Like it or not, this is the dominant eschatology of our day. And what it tends to say to people is this: The world is going to the Devil (and his minion, the Antichrist) and if we are fortunate enough to be believers we will be “bailed out” by the Rapture before things get too awfully bad. No need to improve things on this evil world. It’s going to the Devil anyway.
And, I believe it has spilled over from Christianity to our secular culture, as well. The dominant secular “eschatology” is a vision of a bleak future: an overcrowded, oppressive world, or the world decimated by plague, or maybe nuclear holocaust and its aftermath.
It was a long time ago that Jürgen Moltmann wrote about a Theology of Hope. But, the concept of “hope” (i.e., a confident expectation of good in the future) is pretty foreign to a lot of Christians. And, the eschatology of gloom, doom, and despair is very much ingrained into our churches and our culture. This is the mythos of our age.
The pre-tribulational Rapture theory is, as I have said, the Dispensational view. In this view, all of salvation history is divided into Dispensations in which God worked in significantly different ways. The Dispensational view is an approach to the interpretation of the Bible that avoids historical & cultural & literary questions. Thus, it has a certain amount of appeal to folks who do not wish to see the Bible as having been historically & culturally conditioned by its times.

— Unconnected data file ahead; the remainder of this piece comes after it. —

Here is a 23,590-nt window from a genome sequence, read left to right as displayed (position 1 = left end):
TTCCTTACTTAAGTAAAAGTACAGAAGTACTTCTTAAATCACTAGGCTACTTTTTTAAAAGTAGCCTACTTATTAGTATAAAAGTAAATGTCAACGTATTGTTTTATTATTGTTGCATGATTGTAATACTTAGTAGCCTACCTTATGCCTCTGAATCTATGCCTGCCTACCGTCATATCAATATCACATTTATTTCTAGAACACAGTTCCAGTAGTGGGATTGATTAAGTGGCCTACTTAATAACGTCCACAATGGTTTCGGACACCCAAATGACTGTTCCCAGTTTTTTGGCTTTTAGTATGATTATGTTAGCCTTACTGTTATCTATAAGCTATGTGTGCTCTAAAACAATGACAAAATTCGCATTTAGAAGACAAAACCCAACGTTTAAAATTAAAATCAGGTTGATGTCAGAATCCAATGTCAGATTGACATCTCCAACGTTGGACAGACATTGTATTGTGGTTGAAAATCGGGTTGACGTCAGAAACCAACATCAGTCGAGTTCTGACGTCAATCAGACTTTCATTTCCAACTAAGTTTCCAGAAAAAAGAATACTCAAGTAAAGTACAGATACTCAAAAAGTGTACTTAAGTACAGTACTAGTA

Any particular Bible verse is simply located within its proper Dispensation. God worked in different ways at different times. So, for example, God doesn’t call us to slaughter Canaanites anymore, that was the Word of God to Joshua and appropriate to a previous Dispensation when God was working in a different way. And so forth. (In the older Dispensational theory there were 7 dispensations in which God worked in a distinctively different way. I don’t know what they teach nowadays.) Thus, the Dispensational theory has an attraction to folks who hold to a more Literal-Dictation view of the Scriptures, since it irons out what might otherwise be seen as discrepancies in the Bible’s teachings. But, people who adopt an historical approach to the Bible have no need of the Dispensational theory.
The most fatal flaw in this is that the Dispensational theory is nowhere explicitly taught in the Bible itself. It’s advocates argue that the theory is needed in order to understand the Bible properly. Dispensational Baptist preacher H. A. Ironside called this “rightly dividing the Word of Truth.” But, how can they claim that this is necessary when it is nowhere explicitly taught in the Scriptures themselves? If this is so important why didn’t Jesus (or, failing that, the apostle Paul at least) clearly spell this out? The great irony here is that people who proclaim that their theology is based in the Bible alone actually depend upon an extra-biblical theory of interpretation to give their view coherence.
And — worse yet! — the centerpiece of this theory, the Pre-tribulational Rapture is nowhere explicitly taught in the Bible itself.
Detailed support for the above affirmation follows in Part 2.